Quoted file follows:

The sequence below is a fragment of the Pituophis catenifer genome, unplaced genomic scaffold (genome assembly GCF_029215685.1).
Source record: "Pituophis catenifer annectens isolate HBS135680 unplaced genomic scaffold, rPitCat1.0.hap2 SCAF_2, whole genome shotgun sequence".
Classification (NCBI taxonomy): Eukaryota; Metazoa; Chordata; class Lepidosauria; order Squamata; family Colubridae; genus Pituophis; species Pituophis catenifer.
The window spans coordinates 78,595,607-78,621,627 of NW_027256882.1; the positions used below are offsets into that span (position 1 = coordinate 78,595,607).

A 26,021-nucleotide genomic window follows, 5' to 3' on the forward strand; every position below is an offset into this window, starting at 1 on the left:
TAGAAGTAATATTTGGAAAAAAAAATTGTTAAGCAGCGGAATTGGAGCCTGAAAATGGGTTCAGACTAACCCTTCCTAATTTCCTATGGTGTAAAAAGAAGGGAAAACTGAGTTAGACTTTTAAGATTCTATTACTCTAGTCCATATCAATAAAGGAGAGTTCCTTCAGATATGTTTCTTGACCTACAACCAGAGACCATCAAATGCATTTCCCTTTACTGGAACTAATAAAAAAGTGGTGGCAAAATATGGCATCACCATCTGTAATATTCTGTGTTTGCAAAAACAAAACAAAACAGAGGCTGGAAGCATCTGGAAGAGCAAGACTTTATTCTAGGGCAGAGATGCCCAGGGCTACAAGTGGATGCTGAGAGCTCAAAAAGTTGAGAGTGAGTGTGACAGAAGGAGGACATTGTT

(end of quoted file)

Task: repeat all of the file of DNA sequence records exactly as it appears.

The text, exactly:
The sequence below is a fragment of the Pituophis catenifer genome, unplaced genomic scaffold (genome assembly GCF_029215685.1).
Source record: "Pituophis catenifer annectens isolate HBS135680 unplaced genomic scaffold, rPitCat1.0.hap2 SCAF_2, whole genome shotgun sequence".
Classification (NCBI taxonomy): Eukaryota; Metazoa; Chordata; class Lepidosauria; order Squamata; family Colubridae; genus Pituophis; species Pituophis catenifer.
The window spans coordinates 78,595,607-78,621,627 of NW_027256882.1; the positions used below are offsets into that span (position 1 = coordinate 78,595,607).

A 26,021-nucleotide genomic window follows, 5' to 3' on the forward strand; every position below is an offset into this window, starting at 1 on the left:
TAGAAGTAATATTTGGAAAAAAAAATTGTTAAGCAGCGGAATTGGAGCCTGAAAATGGGTTCAGACTAACCCTTCCTAATTTCCTATGGTGTAAAAAGAAGGGAAAACTGAGTTAGACTTTTAAGATTCTATTACTCTAGTCCATATCAATAAAGGAGAGTTCCTTCAGATATGTTTCTTGACCTACAACCAGAGACCATCAAATGCATTTCCCTTTACTGGAACTAATAAAAAAGTGGTGGCAAAATATGGCATCACCATCTGTAATATTCTGTGTTTGCAAAAACAAAACAAAACAGAGGCTGGAAGCATCTGGAAGAGCAAGACTTTATTCTAGGGCAGAGATGCCCAGGGCTACAAGTGGATGCTGAGAGCTCAAAAAGTTGAGAGTGAGTGTGACAGAAGGAGGACATTGTT